OK, I'm the biggest supporter of orgin/tissue/blood/platelets/bone-marrow/miscelanous bits-and-pieces-donations you'll ever meet. I earn my living in the blood banking industry, I'm a registered marrow donor who has twice been called upon to donate, and my husband is going on the cornea-transplant list in the forseeable future. But there is NOTHING about this story that makes me smile.
First of all, I live in NY, this story happened in NY. For almost ten years I've been active in trying to persuade NY's legislator to fund child abuse prevention programs so that every high-risk family has access to them. Right now only 10% of high-risk families have access to them. By no means will this fix everything, but it'll be a great start. But in ten years, I have been unable to expand the scope of NY's child abuse prevention programs. I was able to help keep funding from being cut last year and eliminated this year, and I'm proud of that, but obviously this isn't enough.
So what happened in this story, exactly? Well, some very, very small child was either abused so horriffically in their first 17 months of life that someone noticed, notified CPS and they decided the child was in immediate danger of death or serious harm, or the mother was so unable to bond with and attach to the child that she relinquished him. Relinquishment is not easy to do in NY, as I understand it, so I'm betting it was the first scenerio. The under-17-month crowd isn't too defiant. They're awefully cute. They're barely verbal, so they're not likely to say things that enrage their parents. Potty training is a perilous time in the life of a toddler who's born into a home with parent(s) who cannot take care of them appropriately, and many a child has been beaten or burned to death as a result of an accident, but it seems very unlikely someone was trying to potty train a child this young.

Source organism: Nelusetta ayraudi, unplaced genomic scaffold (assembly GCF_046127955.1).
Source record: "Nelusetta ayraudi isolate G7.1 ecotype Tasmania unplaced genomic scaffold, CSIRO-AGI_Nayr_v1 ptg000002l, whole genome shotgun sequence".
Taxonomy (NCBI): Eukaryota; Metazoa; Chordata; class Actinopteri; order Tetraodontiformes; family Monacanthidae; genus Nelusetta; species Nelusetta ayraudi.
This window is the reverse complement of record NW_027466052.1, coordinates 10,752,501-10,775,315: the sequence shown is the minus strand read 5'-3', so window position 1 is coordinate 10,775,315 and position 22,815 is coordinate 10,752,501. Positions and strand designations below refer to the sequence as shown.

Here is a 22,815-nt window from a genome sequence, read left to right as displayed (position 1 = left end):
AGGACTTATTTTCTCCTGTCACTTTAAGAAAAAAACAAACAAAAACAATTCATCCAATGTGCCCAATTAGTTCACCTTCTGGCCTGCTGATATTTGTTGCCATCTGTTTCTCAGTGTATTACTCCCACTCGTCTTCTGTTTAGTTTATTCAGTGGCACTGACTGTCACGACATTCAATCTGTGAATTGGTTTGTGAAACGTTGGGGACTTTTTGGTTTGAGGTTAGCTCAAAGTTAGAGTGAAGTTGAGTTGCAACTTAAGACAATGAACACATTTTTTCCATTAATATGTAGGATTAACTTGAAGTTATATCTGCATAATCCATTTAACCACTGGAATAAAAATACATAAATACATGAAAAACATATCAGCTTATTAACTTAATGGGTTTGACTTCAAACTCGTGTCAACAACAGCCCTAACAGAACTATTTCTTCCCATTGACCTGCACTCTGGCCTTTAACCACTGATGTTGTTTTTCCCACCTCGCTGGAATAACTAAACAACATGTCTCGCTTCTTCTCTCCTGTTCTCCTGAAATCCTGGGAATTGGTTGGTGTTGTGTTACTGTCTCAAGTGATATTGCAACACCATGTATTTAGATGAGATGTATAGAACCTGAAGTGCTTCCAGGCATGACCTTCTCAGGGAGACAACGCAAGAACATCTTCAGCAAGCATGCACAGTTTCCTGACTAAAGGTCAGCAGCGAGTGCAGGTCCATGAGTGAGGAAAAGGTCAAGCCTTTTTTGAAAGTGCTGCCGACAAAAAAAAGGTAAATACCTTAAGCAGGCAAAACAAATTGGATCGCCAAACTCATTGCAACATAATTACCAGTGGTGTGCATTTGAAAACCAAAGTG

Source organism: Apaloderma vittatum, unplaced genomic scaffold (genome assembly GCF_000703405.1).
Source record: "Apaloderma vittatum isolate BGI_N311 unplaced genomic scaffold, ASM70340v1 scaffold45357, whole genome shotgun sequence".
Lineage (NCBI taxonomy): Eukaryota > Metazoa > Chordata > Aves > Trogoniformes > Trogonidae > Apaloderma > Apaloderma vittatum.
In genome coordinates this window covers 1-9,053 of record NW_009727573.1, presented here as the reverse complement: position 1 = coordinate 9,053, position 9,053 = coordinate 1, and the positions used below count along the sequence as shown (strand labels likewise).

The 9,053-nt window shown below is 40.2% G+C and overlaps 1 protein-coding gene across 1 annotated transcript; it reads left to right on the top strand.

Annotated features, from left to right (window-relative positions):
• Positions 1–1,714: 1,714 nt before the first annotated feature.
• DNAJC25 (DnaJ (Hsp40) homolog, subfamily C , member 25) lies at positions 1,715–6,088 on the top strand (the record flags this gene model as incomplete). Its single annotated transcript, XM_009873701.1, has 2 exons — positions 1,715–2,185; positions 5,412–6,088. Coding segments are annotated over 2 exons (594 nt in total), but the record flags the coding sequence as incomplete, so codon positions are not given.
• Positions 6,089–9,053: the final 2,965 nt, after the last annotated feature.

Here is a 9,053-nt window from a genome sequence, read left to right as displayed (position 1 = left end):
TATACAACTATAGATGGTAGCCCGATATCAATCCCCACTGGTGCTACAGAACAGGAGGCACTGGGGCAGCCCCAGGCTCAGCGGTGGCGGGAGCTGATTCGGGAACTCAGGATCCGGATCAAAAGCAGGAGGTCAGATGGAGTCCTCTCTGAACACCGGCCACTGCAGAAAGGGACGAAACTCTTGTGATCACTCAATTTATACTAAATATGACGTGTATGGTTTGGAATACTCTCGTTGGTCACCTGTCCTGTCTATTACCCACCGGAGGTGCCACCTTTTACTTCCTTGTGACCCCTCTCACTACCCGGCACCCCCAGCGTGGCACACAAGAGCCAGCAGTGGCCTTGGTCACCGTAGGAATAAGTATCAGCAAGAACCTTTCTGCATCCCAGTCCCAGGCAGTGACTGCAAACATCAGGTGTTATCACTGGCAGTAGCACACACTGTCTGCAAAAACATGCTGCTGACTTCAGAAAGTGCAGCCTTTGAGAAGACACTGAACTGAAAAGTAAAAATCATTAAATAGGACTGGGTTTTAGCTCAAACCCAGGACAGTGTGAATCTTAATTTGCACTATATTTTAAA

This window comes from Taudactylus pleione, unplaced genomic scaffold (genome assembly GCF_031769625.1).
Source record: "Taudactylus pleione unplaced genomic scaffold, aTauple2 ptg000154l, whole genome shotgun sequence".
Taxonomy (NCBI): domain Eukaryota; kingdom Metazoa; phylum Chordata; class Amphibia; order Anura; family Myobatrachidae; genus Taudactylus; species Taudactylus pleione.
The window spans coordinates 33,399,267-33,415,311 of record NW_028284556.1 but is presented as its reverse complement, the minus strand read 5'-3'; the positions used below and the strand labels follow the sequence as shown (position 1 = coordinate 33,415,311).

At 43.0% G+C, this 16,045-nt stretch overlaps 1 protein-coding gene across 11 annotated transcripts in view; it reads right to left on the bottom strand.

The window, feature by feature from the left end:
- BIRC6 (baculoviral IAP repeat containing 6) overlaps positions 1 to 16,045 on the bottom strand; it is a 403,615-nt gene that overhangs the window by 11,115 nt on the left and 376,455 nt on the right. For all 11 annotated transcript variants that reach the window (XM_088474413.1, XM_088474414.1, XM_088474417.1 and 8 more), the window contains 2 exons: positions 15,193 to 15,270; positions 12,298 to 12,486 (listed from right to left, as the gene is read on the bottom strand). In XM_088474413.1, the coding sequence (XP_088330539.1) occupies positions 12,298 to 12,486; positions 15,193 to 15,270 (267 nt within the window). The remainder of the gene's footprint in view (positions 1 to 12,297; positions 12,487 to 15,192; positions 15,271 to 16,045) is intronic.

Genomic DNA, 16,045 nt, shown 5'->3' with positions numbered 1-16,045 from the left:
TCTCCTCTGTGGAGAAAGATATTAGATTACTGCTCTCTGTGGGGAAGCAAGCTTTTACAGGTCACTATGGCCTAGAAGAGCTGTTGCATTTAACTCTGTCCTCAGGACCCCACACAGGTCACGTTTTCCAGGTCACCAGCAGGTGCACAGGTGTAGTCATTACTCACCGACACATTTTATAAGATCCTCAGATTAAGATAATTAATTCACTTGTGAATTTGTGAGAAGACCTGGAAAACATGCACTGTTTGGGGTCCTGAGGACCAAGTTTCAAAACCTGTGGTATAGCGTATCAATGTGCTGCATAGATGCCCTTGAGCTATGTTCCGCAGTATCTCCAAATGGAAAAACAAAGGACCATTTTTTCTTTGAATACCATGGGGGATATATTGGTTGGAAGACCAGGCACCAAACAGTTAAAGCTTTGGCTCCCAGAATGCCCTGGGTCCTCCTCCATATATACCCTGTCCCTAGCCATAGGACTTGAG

Other reasons for CPS to remove a child that young from the custody of their parents would be evidence of sexual abuse, or the mother's refusal to protect the child from sexual abuse, massive parental neglect (such as leaving a very young child alone, again and again), or having the child in a home where there is no sober adult, again and again. So anyway, some pretty horriffic things happened to this little guy very early in his life. Most likely, CPS made many visits, and thought long and hard about this decision. But the decision was made. When a child is being removed from the care of their birth family, the child's grandparents must be notified and, if they are declaired fit, given the option of taking custody of the child. So since this little guy ended up in foster care, it means he had grandparents who either didn't want him or weren't fit to care for him. So into foster care he went.